Newser presents users with yet another online news source. The difference is that Newser doesn’t just compile mass quantities of information. Instead, it includes an element of human intelligence to the process. It finds the most popular, frequently read news stories from all across he internet. It then reads the story and recreates it in a concise, abridged version. The result are to the point summaries in a grid format that includes supplemental media such as photos, audio clips and videos along with links to the original story source. Users can also check out headers that include popular topics, user contributed content, and grid customization features for an experienced tailored to the user’s preferences.Show more screenshots »
Newser was founded in October of 2007 by Michael Wolff. Today, the Newser team includes Chairman and CEO Patrick Spain and Editor in Chief Caroline Miller. Based out of Chicago, Illinois, Newser was intended to give readers a better way to get the news. With time being an issue for some readers, the creator focused on building a tool that provided more online news in a way that was easier to consume. The result was Newser which helps users get only the important details with the option to read more if they wish to check out the original news source.
Newser creates an experience that is tailored entirely for the user. Other news websites feature full stories in lists and categories with a few highlighted pieces showcased. While this works, it can take a lot of time for a user to read through all the relevant articles and watch video clips without spending a great deal of time each day doing it. Newser makes it possible to get all the important details at a glance. This leaves it up to the user to pursue the story and read more or move on to the next. Customization options also allow users to narrow down the pieces presented so they are given a better selection of stories they find interesting and relevant.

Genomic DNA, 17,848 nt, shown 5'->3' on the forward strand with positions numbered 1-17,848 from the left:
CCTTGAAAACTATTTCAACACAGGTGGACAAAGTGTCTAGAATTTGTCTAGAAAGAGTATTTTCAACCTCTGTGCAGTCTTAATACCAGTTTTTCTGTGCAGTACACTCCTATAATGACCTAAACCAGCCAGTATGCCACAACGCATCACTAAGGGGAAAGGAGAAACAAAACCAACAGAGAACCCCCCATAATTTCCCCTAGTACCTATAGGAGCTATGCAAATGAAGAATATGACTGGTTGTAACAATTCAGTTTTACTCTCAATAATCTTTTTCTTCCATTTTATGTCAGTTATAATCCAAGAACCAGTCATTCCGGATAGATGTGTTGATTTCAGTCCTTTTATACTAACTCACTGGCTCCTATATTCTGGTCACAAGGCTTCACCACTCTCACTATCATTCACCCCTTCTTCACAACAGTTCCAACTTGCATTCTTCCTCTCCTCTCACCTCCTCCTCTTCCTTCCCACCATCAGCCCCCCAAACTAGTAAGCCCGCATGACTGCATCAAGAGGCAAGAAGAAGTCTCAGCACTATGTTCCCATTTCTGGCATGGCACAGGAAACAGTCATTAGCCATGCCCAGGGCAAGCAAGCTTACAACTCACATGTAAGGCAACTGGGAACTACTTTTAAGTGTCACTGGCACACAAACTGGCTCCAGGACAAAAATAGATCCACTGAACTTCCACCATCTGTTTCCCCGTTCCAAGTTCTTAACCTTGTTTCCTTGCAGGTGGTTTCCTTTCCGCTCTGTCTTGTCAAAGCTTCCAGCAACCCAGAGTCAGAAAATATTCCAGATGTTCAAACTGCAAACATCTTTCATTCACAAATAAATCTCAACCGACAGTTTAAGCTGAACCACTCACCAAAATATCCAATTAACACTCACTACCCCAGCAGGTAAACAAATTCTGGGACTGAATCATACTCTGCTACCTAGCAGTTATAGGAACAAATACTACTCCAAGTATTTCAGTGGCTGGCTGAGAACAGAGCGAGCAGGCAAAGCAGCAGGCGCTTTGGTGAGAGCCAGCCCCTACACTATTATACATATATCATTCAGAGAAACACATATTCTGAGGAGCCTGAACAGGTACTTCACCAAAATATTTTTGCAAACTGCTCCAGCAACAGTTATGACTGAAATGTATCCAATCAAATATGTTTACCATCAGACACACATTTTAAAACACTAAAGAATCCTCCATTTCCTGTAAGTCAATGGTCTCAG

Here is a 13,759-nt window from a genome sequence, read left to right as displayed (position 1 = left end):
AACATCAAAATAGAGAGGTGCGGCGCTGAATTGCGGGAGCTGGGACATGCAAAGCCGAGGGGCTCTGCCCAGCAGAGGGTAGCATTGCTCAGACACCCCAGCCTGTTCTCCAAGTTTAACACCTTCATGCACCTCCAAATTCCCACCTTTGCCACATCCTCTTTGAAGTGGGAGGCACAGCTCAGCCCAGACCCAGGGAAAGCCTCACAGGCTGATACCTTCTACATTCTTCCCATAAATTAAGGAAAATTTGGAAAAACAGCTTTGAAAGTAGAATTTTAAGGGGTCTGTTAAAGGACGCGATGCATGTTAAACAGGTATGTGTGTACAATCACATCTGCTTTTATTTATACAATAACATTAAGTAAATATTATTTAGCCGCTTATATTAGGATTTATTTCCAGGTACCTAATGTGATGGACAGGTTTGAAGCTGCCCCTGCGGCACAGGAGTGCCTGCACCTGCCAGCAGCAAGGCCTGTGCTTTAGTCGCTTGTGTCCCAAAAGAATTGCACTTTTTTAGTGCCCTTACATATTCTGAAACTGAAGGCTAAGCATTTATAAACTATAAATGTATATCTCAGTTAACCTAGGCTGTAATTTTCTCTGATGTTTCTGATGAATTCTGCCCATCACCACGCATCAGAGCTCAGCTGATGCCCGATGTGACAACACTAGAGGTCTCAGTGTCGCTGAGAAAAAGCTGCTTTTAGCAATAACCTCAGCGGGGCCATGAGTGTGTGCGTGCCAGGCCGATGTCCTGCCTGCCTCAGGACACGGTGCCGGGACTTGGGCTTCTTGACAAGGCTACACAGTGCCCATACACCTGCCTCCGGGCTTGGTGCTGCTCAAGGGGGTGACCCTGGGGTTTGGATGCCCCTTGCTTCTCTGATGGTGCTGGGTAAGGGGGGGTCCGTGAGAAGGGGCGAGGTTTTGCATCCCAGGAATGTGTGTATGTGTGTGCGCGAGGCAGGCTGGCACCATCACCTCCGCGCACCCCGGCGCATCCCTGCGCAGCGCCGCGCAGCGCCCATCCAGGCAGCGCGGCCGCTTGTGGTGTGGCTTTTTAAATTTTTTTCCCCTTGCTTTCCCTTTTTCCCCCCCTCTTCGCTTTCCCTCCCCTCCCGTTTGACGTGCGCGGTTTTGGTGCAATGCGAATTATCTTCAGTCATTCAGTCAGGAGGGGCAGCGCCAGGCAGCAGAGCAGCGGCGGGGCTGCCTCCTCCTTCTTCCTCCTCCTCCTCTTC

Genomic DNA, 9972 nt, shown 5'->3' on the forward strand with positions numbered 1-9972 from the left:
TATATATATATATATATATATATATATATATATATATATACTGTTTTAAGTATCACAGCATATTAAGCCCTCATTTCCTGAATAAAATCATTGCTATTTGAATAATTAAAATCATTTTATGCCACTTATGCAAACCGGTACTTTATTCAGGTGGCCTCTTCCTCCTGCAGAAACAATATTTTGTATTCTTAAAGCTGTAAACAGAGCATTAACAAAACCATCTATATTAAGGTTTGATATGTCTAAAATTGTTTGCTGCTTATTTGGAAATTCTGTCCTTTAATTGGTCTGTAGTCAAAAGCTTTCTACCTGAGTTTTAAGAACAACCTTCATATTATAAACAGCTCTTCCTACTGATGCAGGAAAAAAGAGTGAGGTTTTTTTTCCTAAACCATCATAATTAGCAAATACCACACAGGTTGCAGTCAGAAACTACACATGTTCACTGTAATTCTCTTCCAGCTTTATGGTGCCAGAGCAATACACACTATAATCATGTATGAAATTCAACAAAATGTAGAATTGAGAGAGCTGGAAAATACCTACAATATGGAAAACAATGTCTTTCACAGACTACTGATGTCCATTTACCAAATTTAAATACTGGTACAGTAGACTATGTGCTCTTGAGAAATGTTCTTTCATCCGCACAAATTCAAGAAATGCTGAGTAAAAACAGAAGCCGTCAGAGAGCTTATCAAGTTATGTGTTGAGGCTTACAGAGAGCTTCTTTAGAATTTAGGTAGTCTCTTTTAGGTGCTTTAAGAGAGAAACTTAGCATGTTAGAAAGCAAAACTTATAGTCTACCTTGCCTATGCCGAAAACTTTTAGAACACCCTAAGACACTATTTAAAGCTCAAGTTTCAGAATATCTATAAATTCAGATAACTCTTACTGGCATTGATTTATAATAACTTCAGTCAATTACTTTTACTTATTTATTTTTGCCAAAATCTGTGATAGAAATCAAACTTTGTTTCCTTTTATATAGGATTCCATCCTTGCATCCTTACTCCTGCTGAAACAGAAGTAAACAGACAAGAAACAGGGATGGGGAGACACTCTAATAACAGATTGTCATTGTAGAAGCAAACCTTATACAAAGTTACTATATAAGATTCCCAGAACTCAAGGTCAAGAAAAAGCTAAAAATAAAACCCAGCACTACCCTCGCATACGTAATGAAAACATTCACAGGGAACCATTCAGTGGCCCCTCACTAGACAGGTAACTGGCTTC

A new visitor to the Newser website might be a little overwhelmed until they learn how the site works. News stories are presented in a grid format so the user is staring at many stories at once. The site’s snapshot approach to sharing the news works well with the grid layout. The user can see a related image or photo and read the headline or a small snippet of text that explains the story. Once the user becomes accustomed to the system, it is very easy to use and navigate.
Visitors can browse Newser without creating an account. The stories are accessible either way, although the account provides added customization features that return users may want to utilize. By clicking on the underlined, black “Register” link along the top right hand corner of the page, the user can access the registration form. This asks for a username, email address and password. The user must also check a box to confirm that they are over 13 years of age. A list of eight newsletter opt in boxes are also presented, although thankfully only the Newser News one is automatically checked (and can be unchecked if the user prefers).
Anyone can browse Newser without logging in, however an account is available for free. There are no subscription fees or other payments required for using Newser. In reality, the site is pulling content from other resources and condensing them. While this is a helpful feature, it is not really worthy of a subscription fee without adding a little more to it. No premium paid account currently exists. For now, Newser is priced perfectly, making it a great tool for almost anyone.
Frequent online news readers can really enjoy Newser. The site can dramatically decrease the amount of time needed to find and read entire news stories. The user can catch up on current events within minutes (or longer if they really want to). Newser gives the user more of their time back without sacrificing information to do so.